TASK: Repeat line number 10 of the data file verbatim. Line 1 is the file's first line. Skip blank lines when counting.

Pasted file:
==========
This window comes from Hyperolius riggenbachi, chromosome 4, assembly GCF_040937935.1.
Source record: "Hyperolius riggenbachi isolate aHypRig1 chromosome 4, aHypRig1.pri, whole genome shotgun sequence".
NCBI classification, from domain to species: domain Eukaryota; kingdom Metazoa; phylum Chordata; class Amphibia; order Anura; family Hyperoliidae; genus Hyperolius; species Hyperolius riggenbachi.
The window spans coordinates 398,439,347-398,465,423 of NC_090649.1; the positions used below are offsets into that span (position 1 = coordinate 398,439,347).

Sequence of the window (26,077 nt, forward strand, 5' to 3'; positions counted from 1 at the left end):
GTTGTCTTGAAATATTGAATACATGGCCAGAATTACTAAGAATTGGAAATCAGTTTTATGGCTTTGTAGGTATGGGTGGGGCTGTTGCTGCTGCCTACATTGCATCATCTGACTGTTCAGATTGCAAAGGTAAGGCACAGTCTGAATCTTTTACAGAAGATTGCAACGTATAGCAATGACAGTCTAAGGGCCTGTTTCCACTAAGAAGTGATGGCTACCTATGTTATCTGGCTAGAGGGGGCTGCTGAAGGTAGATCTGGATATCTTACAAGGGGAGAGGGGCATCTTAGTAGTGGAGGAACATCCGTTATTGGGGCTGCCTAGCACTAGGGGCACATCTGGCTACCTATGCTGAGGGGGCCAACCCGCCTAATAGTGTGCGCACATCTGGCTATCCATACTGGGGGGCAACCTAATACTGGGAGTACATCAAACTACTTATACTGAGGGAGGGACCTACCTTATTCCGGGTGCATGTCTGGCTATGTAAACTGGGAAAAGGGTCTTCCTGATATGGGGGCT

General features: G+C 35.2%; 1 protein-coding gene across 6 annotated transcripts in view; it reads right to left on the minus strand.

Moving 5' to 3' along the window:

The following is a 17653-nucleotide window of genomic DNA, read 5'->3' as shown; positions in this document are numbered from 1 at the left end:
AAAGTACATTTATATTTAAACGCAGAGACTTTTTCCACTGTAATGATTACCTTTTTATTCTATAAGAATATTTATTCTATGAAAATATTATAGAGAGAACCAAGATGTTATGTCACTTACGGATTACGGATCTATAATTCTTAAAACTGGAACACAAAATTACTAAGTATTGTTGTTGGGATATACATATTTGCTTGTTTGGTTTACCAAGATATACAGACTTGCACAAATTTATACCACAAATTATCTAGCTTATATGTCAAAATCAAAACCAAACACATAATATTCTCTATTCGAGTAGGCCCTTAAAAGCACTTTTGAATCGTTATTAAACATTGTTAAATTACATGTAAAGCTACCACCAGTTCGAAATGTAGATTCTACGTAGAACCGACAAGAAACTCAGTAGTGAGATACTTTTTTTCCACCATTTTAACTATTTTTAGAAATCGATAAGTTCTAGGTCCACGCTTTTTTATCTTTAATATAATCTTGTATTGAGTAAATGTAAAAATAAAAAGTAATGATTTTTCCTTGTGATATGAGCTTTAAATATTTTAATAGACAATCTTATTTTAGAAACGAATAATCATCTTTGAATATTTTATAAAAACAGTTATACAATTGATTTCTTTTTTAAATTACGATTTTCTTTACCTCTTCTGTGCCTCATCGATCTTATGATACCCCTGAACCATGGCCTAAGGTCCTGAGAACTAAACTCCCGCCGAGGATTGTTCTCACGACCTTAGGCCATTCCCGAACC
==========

AAAGTACATTTATATTTAAACGCAGAGACTTTTTCCACTGTAATGATTACCTTTTTATTCTATAAGAATATTTATTCTATGAAAATATTATAGAGAGAACCAAGATGTTATGTCACTTACGGATTACGGATCTATAATTCTTAAAACTGGAACACAAAATTACTAAGTATTGTTGTTGGGATATACATATTTGCTTGTTTGGTTTACCAAGATATACAGACTTGCACAAATTTATACCACAAATTATCTAGCTTATATGTCAAAATCAAAACCAAACACATAATATTCTCTATTCGAGTAGGCCCTTAAAAGCACTTTTGAATCGTTATTAAACATTGTTAAATTACATGTAAAGCTACCACCAGTTCGAAATGTAGATTCTACGTAGAACCGACAAGAAACTCAGTAGTGAGATACTTTTTTTCCACCATTTTAACTATTTTTAGAAATCGATAAGTTCTAGGTCCACGCTTTTTTATCTTTAATATAATCTTGTATTGAGTAAATGTAAAAATAAAAAGTAATGATTTTTCCTTGTGATATGAGCTTTAAATATTTTAATAGACAATCTTATTTTAGAAACGAATAATCATCTTTGAATATTTTATAAAAACAGTTATACAATTGATTTCTTTTTTAAATTACGATTTTCTTTACCTCTTCTGTGCCTCATCGATCTTATGATACCCCTGAACCATGGCCTAAGGTCCTGAGAACTAAACTCCCGCCGAGGATTGTTCTCACGACCTTAGGCCATTCCCGAACC